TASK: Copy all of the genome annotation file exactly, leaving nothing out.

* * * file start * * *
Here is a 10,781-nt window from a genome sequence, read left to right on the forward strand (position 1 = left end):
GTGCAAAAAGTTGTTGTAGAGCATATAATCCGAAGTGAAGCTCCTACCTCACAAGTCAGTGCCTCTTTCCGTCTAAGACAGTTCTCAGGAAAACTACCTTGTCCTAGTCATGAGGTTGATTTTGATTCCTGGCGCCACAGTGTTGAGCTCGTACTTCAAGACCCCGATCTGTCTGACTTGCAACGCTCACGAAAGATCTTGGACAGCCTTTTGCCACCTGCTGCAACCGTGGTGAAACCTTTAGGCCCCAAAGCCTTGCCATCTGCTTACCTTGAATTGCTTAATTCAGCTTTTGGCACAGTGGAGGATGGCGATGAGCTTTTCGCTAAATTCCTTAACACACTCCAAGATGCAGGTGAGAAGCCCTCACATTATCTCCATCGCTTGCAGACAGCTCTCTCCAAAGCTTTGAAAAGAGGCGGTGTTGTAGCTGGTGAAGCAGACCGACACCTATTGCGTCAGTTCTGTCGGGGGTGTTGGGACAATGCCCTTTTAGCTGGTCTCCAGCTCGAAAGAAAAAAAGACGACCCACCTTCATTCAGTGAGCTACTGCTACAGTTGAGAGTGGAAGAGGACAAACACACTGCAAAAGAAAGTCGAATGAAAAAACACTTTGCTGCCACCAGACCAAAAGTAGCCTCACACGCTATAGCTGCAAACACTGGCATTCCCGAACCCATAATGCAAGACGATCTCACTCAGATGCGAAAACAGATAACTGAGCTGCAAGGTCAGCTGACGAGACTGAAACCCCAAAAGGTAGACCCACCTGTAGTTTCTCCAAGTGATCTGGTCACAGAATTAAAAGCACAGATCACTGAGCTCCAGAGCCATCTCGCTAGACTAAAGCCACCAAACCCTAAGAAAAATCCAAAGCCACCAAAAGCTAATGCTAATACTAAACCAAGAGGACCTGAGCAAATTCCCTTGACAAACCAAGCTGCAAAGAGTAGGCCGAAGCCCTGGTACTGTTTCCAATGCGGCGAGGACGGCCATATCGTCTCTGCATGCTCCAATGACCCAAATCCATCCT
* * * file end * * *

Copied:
Here is a 10,781-nt window from a genome sequence, read left to right on the forward strand (position 1 = left end):
GTGCAAAAAGTTGTTGTAGAGCATATAATCCGAAGTGAAGCTCCTACCTCACAAGTCAGTGCCTCTTTCCGTCTAAGACAGTTCTCAGGAAAACTACCTTGTCCTAGTCATGAGGTTGATTTTGATTCCTGGCGCCACAGTGTTGAGCTCGTACTTCAAGACCCCGATCTGTCTGACTTGCAACGCTCACGAAAGATCTTGGACAGCCTTTTGCCACCTGCTGCAACCGTGGTGAAACCTTTAGGCCCCAAAGCCTTGCCATCTGCTTACCTTGAATTGCTTAATTCAGCTTTTGGCACAGTGGAGGATGGCGATGAGCTTTTCGCTAAATTCCTTAACACACTCCAAGATGCAGGTGAGAAGCCCTCACATTATCTCCATCGCTTGCAGACAGCTCTCTCCAAAGCTTTGAAAAGAGGCGGTGTTGTAGCTGGTGAAGCAGACCGACACCTATTGCGTCAGTTCTGTCGGGGGTGTTGGGACAATGCCCTTTTAGCTGGTCTCCAGCTCGAAAGAAAAAAAGACGACCCACCTTCATTCAGTGAGCTACTGCTACAGTTGAGAGTGGAAGAGGACAAACACACTGCAAAAGAAAGTCGAATGAAAAAACACTTTGCTGCCACCAGACCAAAAGTAGCCTCACACGCTATAGCTGCAAACACTGGCATTCCCGAACCCATAATGCAAGACGATCTCACTCAGATGCGAAAACAGATAACTGAGCTGCAAGGTCAGCTGACGAGACTGAAACCCCAAAAGGTAGACCCACCTGTAGTTTCTCCAAGTGATCTGGTCACAGAATTAAAAGCACAGATCACTGAGCTCCAGAGCCATCTCGCTAGACTAAAGCCACCAAACCCTAAGAAAAATCCAAAGCCACCAAAAGCTAATGCTAATACTAAACCAAGAGGACCTGAGCAAATTCCCTTGACAAACCAAGCTGCAAAGAGTAGGCCGAAGCCCTGGTACTGTTTCCAATGCGGCGAGGACGGCCATATCGTCTCTGCATGCTCCAATGACCCAAATCCATCCT